App.Study Form - Cleaning  
     
  Ultrasonic cleaning process overview  
     
  Ultrasonic cleaning uses high frequency sound waves to agitate in an aqueous or organic spolution. Cavitation bubbles induced by the agitation act on contaminants adhering to substrates like metals, plastics, glass, rubber, and ceramics. This action also penetrates blind holes, cracks, and recesses. The intention is to thoroughly remove all traces of contamination tightly adhering or embedded onto solid surfaces. Water or other solvents can be used, depending on the type of contamination and the type of application The different types of contaminants may be dust, dirt, oil, pigments, grease, polishing compounds, flux agents, fingerprints, soot wax and mold release agents, biological soil like blood, and so on. Ultrasonic cleaning can be used for a wide range of work piece shapes, sizes and materials, and may not require the part to be disassembled prior to cleaning.  
   
  Types of Applications  
  Materials that can be cleaned include metals, glass, ceramics, and so on. Ultrasonic agitation can be used with a variety of cleaning agents.Ultrasonic cleaners are often used to clean components which may vary from different industries like jewellary, lenses, machine components, watches, surgical instruments, industrial parts and electronic equipment.  
   
  Design & Operation  
  In an ultrasonic cleaner, the object to be cleaned is placed in a chamber with or without a basket to hold the component containing a suitable solution may be an aqueous or organic solution, depending on the application. In aqueous cleaners, the chemical added is a surfactant which breaks down the surface tension of the water base. An ultrasound generating transducer built into the chamber, or lowered into the fluid, produces ultrasonic waves in the fluid by changing size in concert with an electrical signal oscillating at ultrasonic frequency. This creates compression waves in the liquid of the tank which 'tear' the liquid apart, leaving behind many millions of microscopic 'voids' or 'partial vacuum bubbles' (cavitation). These bubbles collapse with enormous energy with the increase in temperatures & pressures. The lower frequencies create larger bubbles with more energy which lead to lower-frequency cleaners will tend to form larger dents, whereas higher-frequency cleaners form much smaller dents. However, they are so small that they do no more than clean and remove surface dirt and contaminants. The higher the frequency, the smaller the nodes between the cavitation points, which allows for cleaning of more intricate detail.  
  Transducers  
  Transducers are usually made of piezoelectric material magnetostrictive (made of a material such as nickel or ferrite). The often harsh chemicals used as cleaners in many industries are not needed, or used in much lower concentrations, with ultrasonic agitation. Ultrasonics are used for industrial cleaning, and also used in many medical and dental techniques and industrial processes.  
  Cleaning Solutions  
  Other than Cleaning equipment and procedure, cleaning media play an important role as they eventually remove the contaminants from the substrate.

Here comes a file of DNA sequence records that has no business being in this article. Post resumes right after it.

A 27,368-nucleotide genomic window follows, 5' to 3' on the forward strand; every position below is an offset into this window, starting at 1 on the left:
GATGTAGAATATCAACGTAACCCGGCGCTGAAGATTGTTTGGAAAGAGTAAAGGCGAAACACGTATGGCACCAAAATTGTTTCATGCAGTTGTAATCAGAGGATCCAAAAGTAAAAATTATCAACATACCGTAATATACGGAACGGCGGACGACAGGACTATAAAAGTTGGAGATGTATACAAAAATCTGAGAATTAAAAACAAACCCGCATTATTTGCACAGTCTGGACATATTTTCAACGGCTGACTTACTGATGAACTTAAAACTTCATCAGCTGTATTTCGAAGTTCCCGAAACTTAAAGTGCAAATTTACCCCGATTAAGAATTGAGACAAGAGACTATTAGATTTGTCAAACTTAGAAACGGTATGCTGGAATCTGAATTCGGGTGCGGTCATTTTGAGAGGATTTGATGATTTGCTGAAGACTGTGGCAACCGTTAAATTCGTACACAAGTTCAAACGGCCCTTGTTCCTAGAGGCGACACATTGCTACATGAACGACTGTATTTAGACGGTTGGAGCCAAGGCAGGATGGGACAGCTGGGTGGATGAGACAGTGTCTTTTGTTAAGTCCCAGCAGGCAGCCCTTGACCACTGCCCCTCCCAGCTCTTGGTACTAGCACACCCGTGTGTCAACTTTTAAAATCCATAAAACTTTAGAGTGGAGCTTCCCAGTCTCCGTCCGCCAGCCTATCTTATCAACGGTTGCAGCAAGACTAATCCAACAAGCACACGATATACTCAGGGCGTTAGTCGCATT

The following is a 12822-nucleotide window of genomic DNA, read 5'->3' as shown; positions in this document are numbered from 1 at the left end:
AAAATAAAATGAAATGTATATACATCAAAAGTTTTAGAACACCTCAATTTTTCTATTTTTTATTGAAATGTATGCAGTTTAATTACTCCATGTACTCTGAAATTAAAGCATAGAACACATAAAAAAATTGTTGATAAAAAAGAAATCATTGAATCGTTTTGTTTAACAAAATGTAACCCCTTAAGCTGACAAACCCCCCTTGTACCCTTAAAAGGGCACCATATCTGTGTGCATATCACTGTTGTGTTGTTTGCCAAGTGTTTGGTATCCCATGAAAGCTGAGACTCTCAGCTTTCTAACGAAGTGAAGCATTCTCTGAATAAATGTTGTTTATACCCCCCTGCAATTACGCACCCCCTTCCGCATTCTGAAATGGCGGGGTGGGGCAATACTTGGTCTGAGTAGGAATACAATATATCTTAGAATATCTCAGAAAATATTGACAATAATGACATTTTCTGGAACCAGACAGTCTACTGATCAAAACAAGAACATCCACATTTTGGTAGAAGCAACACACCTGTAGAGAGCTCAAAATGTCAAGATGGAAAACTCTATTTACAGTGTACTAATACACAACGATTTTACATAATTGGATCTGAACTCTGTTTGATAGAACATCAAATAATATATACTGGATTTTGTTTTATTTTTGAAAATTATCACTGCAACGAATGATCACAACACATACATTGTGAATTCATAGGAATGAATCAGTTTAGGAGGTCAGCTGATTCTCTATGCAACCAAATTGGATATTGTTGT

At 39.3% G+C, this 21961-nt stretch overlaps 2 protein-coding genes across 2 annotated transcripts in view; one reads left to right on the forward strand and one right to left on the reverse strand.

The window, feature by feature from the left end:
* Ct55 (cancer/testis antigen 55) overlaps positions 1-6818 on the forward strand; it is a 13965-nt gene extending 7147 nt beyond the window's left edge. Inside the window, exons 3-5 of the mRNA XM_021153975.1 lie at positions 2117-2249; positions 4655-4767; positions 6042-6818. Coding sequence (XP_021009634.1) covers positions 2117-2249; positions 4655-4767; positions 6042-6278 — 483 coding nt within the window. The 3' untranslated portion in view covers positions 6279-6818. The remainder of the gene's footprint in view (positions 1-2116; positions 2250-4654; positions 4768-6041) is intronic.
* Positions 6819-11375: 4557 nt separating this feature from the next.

As liquid media the following cleaners are in use: aqueous agents, semi-aqueous agents (an emulsion of solvents and water), hydrocarbon based solvents and halogenated solvents. Usually the latter are referred to as chlorinated agents, but there are also brominated and fluorated substances in (limited) use, that is why we have chosen the higher level classification. The traditionally used chlorinated agents TCI and PCE are nowadays only applied in airtight plants and the modern volume shift systems do hardly permit any emissions.

Aqueous cleaners are mostly a combination of various substances like Alkaline builders, surfactants, sequestering agents, etc. In the group of hydrocarbon based solvents there are some newly developed agents like fatty acid esters made of natural fats and oils, modified alcohols and dibasic esters.

Aqueous cleaners have advantages as regards particle and polar contaminants but generally need a higher energy input, whereas solvents score in removal of oils and greases but have their health and environmental risks. In addition most of them are flammable and create fire and explosion hazards.

Water-based solutions are more limited in their ability to remove contaminants by chemical action alone than solvent solutions; e.g. for delicate parts covered with thick grease. The effort required to design an effective aqueous-cleaning system for a particular purpose is much greater than for a solvent system.
 
  Types Contamination  
 
Pigmented drawing compounds
Unpigmented oil and grease
Chips and cutting fluids
Polishing and buffing compounds
Rust and scale
Others
 
  Different types of cleaning equipments & the techniques  
 
Manual
Semi automatic
Automatic
Robot supported
 
The Cleaning process may be performed in one single stage or in multistage depending on the level of contamination & application. In multistage sometimes non cleaning stages also integrated like the application of corrosion protection layers or phospating. In some of the cases the cleaning processes are integrated into other processes as it is the case with electroplating or galvanising, where it usually serves as a pre-treatment step.
  Multistage cleaning stages  
 
Pre cleaning
Ultrasonic cleaning
Rinsing
Rinsing with DM water
Heating
Drying
Coating
 
  Each of these steps may take place in its own bath or chamber or in a single chamber.  
     
     
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